The Japan Foundation
Performing Arts Network Japan
Polly K. Carl
Polly K. Carl, Ph.D.
Producing Artistic Director, The Playwrights' Center

photo by Keri Pickett
*1   The Playwrights’ Center’s facility includes a state-of-the-art 120-seat "Waring Jones Theater", a rehearsal/meeting room, and a spacious office with a conference room and guest computers for visiting playwrights' use.
The Playwrights’ Center

*2   Regional theaters (also called resident theaters) in the United States are nonprofit professional theater companies that produce their own seasons. The term “regional” was used to distinguish theater companies and theater facilities with resident theater companies based outside of New York City. Regional Theaters expanded in its collective presence in the early 1960s with major funding from the Ford Foundation (1959) as well as the founding of the Guthrie Theater (1963). The term regional theater has become often used to refer to members of the League of Resident Theatres (LORT) who agree to adhere to a collective bargaining agreement with Actors' Equity Association and other labor union for actors the theater artists.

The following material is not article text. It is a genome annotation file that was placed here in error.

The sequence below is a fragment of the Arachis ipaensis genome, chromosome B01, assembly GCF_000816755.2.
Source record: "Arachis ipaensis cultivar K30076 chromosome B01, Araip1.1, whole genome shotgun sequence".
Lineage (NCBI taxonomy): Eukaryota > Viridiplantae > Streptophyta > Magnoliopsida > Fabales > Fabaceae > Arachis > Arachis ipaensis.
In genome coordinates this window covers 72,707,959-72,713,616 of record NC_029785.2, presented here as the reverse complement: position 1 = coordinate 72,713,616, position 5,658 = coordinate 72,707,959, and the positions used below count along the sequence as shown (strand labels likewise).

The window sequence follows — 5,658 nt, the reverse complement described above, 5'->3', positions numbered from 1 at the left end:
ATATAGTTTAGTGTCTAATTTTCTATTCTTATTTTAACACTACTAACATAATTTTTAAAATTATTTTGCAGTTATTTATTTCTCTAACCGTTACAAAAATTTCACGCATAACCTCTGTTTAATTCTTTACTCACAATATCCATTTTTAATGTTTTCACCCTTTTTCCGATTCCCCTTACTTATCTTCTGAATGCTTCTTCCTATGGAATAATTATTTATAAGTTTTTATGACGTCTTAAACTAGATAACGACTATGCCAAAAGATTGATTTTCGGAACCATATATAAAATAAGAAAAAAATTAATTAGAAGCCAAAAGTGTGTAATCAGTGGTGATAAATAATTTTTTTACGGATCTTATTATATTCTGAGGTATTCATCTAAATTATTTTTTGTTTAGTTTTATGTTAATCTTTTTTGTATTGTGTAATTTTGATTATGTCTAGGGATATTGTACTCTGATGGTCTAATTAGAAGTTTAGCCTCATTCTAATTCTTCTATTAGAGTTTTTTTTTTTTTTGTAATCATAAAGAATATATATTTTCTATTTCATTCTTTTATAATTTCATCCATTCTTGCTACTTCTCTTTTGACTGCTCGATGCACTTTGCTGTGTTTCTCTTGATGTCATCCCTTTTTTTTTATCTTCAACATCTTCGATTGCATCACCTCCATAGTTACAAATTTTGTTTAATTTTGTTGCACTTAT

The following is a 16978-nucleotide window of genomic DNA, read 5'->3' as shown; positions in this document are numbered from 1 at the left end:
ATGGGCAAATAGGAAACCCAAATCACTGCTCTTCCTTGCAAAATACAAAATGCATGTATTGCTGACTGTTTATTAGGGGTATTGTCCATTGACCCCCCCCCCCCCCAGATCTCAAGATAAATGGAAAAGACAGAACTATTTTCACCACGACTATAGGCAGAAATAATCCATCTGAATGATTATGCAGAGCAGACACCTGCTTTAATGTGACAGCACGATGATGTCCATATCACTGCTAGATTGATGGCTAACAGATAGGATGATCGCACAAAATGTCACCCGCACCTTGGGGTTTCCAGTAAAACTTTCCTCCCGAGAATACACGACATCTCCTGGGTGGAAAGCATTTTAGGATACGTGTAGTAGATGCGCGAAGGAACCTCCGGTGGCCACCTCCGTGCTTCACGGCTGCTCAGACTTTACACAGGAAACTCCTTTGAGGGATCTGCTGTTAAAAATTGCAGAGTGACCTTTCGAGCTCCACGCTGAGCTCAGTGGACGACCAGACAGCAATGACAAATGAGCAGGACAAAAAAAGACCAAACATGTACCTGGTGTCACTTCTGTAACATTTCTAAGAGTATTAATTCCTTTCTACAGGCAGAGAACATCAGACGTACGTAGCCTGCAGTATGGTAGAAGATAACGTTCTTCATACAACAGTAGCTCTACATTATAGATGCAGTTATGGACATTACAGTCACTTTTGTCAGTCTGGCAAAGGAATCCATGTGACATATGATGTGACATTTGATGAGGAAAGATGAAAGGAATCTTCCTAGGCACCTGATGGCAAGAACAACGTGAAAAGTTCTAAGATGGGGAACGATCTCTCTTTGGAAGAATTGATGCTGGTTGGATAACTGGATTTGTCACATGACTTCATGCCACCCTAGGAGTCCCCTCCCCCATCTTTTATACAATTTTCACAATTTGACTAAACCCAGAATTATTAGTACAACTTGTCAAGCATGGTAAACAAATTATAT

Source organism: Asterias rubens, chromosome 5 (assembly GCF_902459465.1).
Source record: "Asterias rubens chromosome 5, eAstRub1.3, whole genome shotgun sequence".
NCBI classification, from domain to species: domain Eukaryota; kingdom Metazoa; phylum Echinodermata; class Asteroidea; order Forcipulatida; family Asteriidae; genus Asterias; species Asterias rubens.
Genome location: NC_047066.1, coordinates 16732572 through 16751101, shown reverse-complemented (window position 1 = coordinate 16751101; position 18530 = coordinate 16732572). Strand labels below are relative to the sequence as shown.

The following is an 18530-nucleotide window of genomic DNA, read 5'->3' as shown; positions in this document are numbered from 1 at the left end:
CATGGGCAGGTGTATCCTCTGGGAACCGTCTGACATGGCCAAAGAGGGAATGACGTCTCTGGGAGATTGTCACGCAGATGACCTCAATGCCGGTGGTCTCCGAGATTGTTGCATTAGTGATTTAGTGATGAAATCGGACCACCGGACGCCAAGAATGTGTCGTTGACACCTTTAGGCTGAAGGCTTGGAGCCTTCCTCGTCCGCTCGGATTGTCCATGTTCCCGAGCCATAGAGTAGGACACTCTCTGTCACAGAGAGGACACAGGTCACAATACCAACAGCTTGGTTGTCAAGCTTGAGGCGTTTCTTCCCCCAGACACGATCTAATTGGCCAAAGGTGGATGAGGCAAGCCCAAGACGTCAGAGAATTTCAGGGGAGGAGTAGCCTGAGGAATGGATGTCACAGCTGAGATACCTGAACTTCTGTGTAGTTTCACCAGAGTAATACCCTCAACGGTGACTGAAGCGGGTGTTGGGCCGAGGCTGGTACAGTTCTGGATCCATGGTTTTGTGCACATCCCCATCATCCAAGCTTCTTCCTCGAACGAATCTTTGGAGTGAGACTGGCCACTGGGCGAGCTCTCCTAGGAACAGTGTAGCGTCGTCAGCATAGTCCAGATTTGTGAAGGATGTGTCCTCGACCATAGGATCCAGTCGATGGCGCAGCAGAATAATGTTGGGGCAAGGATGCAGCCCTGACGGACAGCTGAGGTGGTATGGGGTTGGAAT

*3   The Guthrie Theater was founded in the city of Minneapolis, MN, by Sir Tyrone Guthrie in 1963 as the first regional theater with a resident acting company that would perform the classics in rotating repertory with the highest professional standards. After four decades, the original Guthrie closed down and moved to a new location by the Mississippi River to open a new theater complex with three different stages in 2006.

*4   PlayLabs is held every July for two weeks to develop new plays through workshops and public staged readings. Playwrights, Dramaturges, Theater Directors, and Actor spend 30 hours in collaboration to develop scripts and showcase the result to theater professionals and general audience through public staged-readings. In recent years, five to eight playwrights are selected to develop their scripts. The 2008 PlayLabs will be its 26th anniversary season.
Elaine Romero working on a play at The Playwrights' Center
Clockwise from far right:
Playwright Elaine Romero, Polly Carl, Annie Enneking, Casey Grieg, Shawn Hamilton, and dramaturg Liz Engelman.

*5   “Core Writers” are considered as a group of leading playwrights at PWC. They are selected by a national panel, independent from PWC. “Core Writers” receive special services such as the posting of their bio and sample works on the PWC website and priority access to teaching opportunities at colleges and universities. The number of “Core Writers” in recent years varies between 30 and 40.